Here’s NJ’s plan for releasing up to 1,000 inmates as COVID-19 spreads
County jails across New Jersey are moving to release what could amount to 1,000 inmates under a court order, in a sobering instance of trying to “beat the clock” against the spread of the novel coronavirus.
As of March 23, at least two corrections officers and three county inmates at facilities across North Jersey had tested positive for the novel coronavirus. On March 24, Morris County jail also announced a county inmate had tested positive for COVID-19 and was being treated in isolation.
New Jersey Attorney General Gurbir Grewal announced Monday that county inmates fitting certain criteria would be processed and released starting March 24.
Prosecutors had until Monday evening to submit objections to individual inmates being released under a consent order signed Sunday evening by New Jersey Chief Justice Stuart Rabner, after weekend negotiations involving Grewal, county prosecutors, the state public defender’s office and the ACLU-NJ.
If specific objections are made by a county prosecutor or the AG’s office about an individual's release, a hearing with a special master would be slated for later this week.
The order, believed to be the first of its kind at the state level amid the COVID-19 pandemic, does not commute sentences. Instead, it grants temporary release during New Jersey’s first ever public health emergency.
Alexander Shalom, a lawyer and director of Supreme Court Advocacy with the American Civil Liberties Union of New Jersey, said prosecutors had worked from late last week through the weekend, reviewing case files and finding common ground alongside the public defender and ACLU-NJ.
Shalom said an estimate that the order could impact 1,000 people was based on looking at which percentage of county jail inmates are serving sentences, as opposed to those being held pre-trial.
These are individuals who typically have been housed in county jails — instead of state prison — as a condition of probation, or because of municipal court convictions, or are serving time for fourth-degree or disorderly persons offenses, Grewal said Monday.
Shalom said of all parties involved, “everyone’s concerned about public safety, but a recognition that public health is a critical part of public safety — and that keeping all New Jerseyans safe includes incarcerated people, people who work in jails and the people who love them.”
According to Grewal the order also creates a process to ensure inmates being released have somewhere secure to go, either their own shelter, or housing services, or involving medical treatment.
Grewal said as a career prosecutor, "I take no pleasure in temporarily releasing" inmates, but the most significant public health crisis our state has faced is “forcing us to take actions we wouldn't consider during normal times."
"We know and we've seen across the river that jails can be incubators for disease, so we have to take drastic steps,” Grewal said.
As reported by NBC New York, at Rikers Island in New York City, 21 inmates and 17 employees had tested positive for COVID-19 by Monday.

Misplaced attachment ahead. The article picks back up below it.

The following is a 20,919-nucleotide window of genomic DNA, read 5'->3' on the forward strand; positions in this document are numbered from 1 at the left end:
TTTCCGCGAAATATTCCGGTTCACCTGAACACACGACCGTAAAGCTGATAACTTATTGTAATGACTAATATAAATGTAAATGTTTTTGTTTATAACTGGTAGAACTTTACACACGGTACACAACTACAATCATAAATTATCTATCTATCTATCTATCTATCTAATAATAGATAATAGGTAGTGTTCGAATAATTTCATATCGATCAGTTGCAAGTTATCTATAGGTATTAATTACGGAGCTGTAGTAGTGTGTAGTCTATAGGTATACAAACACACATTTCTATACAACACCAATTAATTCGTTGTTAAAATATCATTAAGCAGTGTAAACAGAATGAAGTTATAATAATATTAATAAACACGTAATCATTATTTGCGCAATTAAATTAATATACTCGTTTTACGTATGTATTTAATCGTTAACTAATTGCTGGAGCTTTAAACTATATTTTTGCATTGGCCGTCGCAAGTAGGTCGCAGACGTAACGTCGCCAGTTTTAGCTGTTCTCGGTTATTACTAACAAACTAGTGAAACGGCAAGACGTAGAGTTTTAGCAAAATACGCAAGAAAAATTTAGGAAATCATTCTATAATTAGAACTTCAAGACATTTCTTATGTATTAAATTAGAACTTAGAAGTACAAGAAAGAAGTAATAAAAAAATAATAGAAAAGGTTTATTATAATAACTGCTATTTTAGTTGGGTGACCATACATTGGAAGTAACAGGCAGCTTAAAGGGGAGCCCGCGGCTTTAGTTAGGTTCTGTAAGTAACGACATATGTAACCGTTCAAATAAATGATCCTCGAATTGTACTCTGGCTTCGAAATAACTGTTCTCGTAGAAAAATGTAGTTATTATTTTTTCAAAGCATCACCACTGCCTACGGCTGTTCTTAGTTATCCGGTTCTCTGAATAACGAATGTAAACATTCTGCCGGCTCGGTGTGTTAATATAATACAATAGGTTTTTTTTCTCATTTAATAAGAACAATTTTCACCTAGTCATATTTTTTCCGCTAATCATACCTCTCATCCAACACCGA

Shalom echoed the references to New York’s situation, as he said this was not a time to be slow and deliberate but to act decisively, getting inmates out before jails turn into “petri dishes” for the spread of the virus.
"Inmates who are being detained pre-trial because a judge found that they present a danger to the community or a flight risk are not being released," the Attorney General's Office repeated Monday evening.
New Jersey has essentially done away with bail, but instead a judge can choose to hold a prisoner deemed a danger or flight risk — such as those Grewal referenced.
COVID-19 at NJ county jails
An inmate at the Morris County Correctional Facility was being treated in medical isolation after tests confirmed that he is positive for COVID-19, the county announced March 24. The inmate presented a slight fever Saturday and was put into medical isolation and tested. Results received Tuesday showed he was positive for novel coronavirus.
On Sunday, one officer at the same Morris County Correctional Facility had tested positive for COVID-19, resulting in self-isolation for the officer and “special cleaning and ultraviolet light cleansing in portions of the facility,” according to the Morris County Sheriff’s Office.
The Bergen County corrections officer who tested positive a week ago remained in quarantine at home as of Monday, as did seven other officers who may have been in contact, officials said. Bergen County officials said 15 jail inmates who were in contact with the corrections officer remained in a quarantine-setting in one dormitory unit, as a precautionary measure.
As of March 23, two inmates in Hudson County and one inmate in Essex County also had tested positive for coronavirus.
In Hudson County, both inmates at the Corrections & Rehabilitation Center were quarantined on site as of Sunday.
In Essex County also Sunday, an inmate residing in Delaney Hall in Newark had tested positive for coronavirus before being isolated from the general population.
"All staff who have come into contact with the inmate and the seven inmates who were housed in the same dorm with the one inmate have been quarantined at the facility," according to county officials.
The Hudson County jail, which also houses ICE detainees, is on COVID-19 protocol for 14 days — which includes modified lock-down, daily temperature-taking of staff, inmates and detainees, sanitizing the entire complex, and case tracing.
Hudson County officials also said detainees were “provided with computer tablets in their cells to stay in contact with loved ones, and will have their individual accounts funded to allow them to buy items” from the commissary.
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